St. Peter's Catholic School (PK-8)
Pope John Paul II Catholic High School (9-12)
[The Oakwood School] (PK-12)
Trinity Christian School (K-12)
Victoria Christian Academy Christian Academy (K-12)
The Pentecostals of Greenville- Pastor Ronald Lappin- thepentecostalsofgreenville.com
Opendoor Church - Lead Pastor, Aaron Kennedy
Saint Paul's Episcopal Church - The Rev'd Robert A Hudak, Rector; The Rev'd Andrew Cannan, Associate, The Rev'd Fran McKinney, Deacon
Saint Timothy's Episcopal Church - The Rev'd Mimi Lacey, Rector
Greenville Community Christian Church - Dr. James D. Corbett
Cornerstone Missionary Baptist Church - Senior Pastor Rev. Dr. Stephen Greene Howard
Covenant Church - Lead Pastor Branson Sheets
Faith Assembly of God - Pastors Steve and Lisa Evans, 5005 Corey Rd. Winterville, NC
First Presbyterian Church - Pastor William K. Neely
Greenville Christian Fellowship - Pastor Mike Williams
Koinonia Christian Center Church - Bishop Rosie S. O'neal | Website: www.kccfamily.com
Our Redeemer Lutheran Church - Rev. Dan Burris
Unitarian Universalist Congregation of Greenville - Rev. Rod Thompson, Interim Minister
Victory Christian Assembly - Apostle Paul A. Thomas
Christ Presbyterian Church - Rev. Dave Osborne
St. Gabriel of the Sorrowful Mother - 3250 Dickinson Ave. Greenville, NC 27834
St. Paul Pentecostal Holiness Church- East 10th St.- Hwy. 33, Greenville, NC
Oakmont Baptist Church- Dr. Greg Rogers, Pastor
Grace Church - 3551 Charles Blvd. Greenville, NC 27858
Unity Free Will Baptist Church - Pastor Jeff Manning, 4301 Charles Blvd. Greenville, NC 27858
The health care community in Greenville is one of the largest in the state of North Carolina. With 861 beds, Vidant Medical Center is the fifth largest hospital in North Carolina and is one of five academic medical centers in the state (others include the University of North Carolina at Chapel Hill, Duke University, Wake Forest University, and Campbell University). Vidant Medical Center is the only trauma center east of Raleigh and serves as the teaching hospital for The Brody School of Medicine. The hospital hosts over 1,700 licensed medical providers and serves over 1.2 million residents of the region. Many medical offices and clinics along with the hospital and university teaching facilities lie on Greenville's west side, comprising what is known as the Medical District. The East Carolina Heart Institute is open and has added 250 jobs at the hospital along with a state-of-the-art six floor facility. A new 418,000 square foot, state of the art Cancer Center has recently broken ground at Vidant Medical Center that will house close to 100 beds and serve as one of the major destinations for oncology patients in Eastern North Carolina. The project should be completed in 2018.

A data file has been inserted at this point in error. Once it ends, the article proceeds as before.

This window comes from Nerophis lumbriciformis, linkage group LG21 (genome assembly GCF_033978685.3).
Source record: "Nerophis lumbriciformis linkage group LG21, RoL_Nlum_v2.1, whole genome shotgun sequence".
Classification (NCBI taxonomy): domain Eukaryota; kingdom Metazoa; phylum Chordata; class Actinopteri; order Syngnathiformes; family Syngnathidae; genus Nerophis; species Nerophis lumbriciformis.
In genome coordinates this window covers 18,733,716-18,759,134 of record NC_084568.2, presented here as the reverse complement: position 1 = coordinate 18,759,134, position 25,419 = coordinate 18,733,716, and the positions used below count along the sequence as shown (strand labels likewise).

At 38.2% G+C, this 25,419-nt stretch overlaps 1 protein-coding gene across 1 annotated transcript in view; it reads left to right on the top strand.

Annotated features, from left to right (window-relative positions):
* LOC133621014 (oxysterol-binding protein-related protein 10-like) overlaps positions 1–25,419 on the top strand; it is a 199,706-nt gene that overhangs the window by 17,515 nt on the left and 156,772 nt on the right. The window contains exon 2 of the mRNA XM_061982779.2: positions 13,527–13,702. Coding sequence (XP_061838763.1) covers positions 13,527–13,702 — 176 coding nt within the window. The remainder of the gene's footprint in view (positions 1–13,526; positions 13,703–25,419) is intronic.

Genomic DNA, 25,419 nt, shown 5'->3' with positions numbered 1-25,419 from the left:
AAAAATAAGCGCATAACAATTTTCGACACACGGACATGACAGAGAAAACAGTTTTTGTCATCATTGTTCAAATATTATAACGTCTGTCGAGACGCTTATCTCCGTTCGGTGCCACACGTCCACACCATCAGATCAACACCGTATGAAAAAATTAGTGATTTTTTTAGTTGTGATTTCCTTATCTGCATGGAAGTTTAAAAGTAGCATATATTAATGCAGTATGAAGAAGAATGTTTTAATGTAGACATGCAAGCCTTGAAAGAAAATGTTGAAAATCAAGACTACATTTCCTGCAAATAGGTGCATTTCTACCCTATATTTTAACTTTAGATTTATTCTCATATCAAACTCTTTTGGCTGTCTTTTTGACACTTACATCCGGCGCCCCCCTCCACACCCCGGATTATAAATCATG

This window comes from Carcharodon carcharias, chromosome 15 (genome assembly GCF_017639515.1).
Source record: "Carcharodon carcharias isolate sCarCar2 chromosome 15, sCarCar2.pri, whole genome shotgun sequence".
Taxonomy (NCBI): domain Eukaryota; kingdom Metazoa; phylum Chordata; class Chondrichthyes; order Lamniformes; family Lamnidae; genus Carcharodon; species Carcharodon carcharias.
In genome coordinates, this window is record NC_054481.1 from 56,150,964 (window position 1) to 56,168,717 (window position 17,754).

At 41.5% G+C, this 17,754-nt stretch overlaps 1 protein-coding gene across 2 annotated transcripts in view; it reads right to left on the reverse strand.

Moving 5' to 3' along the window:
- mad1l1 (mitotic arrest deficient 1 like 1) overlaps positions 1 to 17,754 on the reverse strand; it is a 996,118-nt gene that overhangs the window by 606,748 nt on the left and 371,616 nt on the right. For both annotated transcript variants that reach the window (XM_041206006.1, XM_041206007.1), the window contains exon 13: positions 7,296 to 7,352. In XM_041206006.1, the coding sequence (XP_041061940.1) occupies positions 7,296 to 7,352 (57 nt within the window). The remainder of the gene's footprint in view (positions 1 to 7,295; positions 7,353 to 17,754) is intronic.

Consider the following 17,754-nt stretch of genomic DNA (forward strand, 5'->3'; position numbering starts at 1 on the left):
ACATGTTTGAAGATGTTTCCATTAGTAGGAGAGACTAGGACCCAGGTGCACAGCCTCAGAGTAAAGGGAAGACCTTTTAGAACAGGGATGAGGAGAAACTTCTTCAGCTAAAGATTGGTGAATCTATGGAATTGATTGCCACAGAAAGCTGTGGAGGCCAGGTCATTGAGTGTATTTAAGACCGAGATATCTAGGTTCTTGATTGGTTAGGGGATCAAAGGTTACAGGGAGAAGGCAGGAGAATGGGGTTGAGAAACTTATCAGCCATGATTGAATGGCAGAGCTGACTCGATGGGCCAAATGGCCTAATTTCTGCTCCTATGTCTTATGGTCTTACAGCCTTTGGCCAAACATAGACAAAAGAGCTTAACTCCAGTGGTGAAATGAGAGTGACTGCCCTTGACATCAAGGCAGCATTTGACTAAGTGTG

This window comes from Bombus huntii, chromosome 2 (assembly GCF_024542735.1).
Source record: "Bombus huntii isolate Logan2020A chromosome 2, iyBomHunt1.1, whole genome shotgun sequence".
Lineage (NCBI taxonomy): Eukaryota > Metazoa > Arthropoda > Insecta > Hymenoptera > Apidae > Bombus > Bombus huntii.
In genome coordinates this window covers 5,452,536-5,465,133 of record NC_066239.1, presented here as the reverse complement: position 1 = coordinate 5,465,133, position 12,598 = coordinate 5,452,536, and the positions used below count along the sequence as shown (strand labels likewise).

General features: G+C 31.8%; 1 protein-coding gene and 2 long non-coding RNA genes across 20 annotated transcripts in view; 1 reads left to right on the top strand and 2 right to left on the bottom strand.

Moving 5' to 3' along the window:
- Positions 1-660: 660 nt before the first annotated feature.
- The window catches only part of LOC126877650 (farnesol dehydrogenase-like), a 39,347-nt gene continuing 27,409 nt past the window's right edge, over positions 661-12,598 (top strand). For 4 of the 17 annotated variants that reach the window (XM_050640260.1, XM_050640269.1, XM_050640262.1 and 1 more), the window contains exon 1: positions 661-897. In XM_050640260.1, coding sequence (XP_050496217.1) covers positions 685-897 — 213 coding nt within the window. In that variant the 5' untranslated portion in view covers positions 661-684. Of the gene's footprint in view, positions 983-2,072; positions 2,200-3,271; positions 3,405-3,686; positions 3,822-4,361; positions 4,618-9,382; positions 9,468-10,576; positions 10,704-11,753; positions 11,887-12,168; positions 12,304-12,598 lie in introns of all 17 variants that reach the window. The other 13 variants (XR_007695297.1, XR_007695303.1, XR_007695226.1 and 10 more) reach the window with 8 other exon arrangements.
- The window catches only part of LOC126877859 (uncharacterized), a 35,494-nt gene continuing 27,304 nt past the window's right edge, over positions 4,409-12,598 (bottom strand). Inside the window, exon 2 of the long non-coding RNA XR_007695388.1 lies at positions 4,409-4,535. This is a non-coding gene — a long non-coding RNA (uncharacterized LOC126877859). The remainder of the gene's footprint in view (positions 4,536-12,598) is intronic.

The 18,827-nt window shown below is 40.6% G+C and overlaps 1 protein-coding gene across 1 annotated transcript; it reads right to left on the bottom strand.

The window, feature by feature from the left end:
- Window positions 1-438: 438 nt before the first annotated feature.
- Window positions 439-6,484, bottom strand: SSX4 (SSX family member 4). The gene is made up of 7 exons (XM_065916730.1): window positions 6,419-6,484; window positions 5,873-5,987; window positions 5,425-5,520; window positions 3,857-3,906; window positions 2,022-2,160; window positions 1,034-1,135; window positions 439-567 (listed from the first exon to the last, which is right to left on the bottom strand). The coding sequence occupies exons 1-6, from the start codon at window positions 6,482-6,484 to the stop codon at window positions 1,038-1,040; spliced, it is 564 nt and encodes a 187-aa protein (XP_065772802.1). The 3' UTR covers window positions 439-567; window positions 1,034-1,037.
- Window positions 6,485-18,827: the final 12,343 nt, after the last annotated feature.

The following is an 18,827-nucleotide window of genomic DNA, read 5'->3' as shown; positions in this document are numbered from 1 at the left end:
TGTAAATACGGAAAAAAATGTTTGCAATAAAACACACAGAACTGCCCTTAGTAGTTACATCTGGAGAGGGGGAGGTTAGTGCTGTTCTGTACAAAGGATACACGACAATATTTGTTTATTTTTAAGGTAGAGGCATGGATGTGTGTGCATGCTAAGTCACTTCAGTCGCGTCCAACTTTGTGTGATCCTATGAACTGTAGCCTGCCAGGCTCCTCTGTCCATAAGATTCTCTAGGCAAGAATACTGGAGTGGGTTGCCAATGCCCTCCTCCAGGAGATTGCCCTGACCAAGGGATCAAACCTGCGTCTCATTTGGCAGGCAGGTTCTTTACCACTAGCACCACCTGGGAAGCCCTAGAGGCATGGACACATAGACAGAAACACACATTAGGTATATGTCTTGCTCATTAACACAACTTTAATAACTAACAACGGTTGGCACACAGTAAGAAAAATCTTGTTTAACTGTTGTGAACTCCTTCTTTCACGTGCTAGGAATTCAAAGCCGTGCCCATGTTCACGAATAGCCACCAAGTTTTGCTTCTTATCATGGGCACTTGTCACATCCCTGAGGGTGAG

Greenville is home to a wide range of cultural events on and off the East Carolina University campus. East Carolina University offers musical concerts, theatrical and dance productions, travel films, and lectures. The Greenville Museum of Art contains local art, as well as rotating exhibitions. Annually over 3,000 children participate in programs offered by the Museum and over 12,000 people visit the museum.
Theater is beginning to emerge in Greenville as well. Local groups such as the Greenville Theater Project and the Magnolia Arts Center offer outlets for both performers and audiences alike. Smiles and Frowns Playhouse produces children's theatre. Additionally, student groups such as SWASH Improv offer entertainment at the university and local establishments.
Aficcionados of sacred organ and choral music have a major outlet in the city of Greenville in the form of the East Carolina Musical Arts Education Foundation, a non-profit organization centered on the Perkins & Wells Memorial Organ, C.B. Fisk, Opus 126 housed at St. Paul's Episcopal Church. The Foundation offers numerous organ and choral concerts annually, plus educational initiatives. The impressive Fisk organ at St. Paul's Episcopal Church is also the primary teaching and performing instrument for East Carolina University, with which St. Paul's and ECMAEF make up a strategic alliance.
Along with Theater, Dance is becoming prominent in Greenville. The Greenville Civic Ballet and the North Carolina Academy of Dance Arts are the main contributors of dance to the community. The Greenville Civic Ballet, owned by Kimberly Gray Saad, holds performances showcasing different dance backgrounds and styles. They hold biannual performances including Cinderella, Peter and the Wolf, Sleeping Beauty and Nutcracker Suites. Greenville Civic offers a diverse dance culture. The North Carolina Academy of Dance Arts is owned by Sherryl Tipton and collaborates with ECU's dance major program. NCADA does an annual Nutcracker performance in winter and in spring does a studio showcase. NCADA keeps a traditional dance culture in Greenville's community. Pared with the innovation of Greenville Civic's performances, the community is thriving with dance.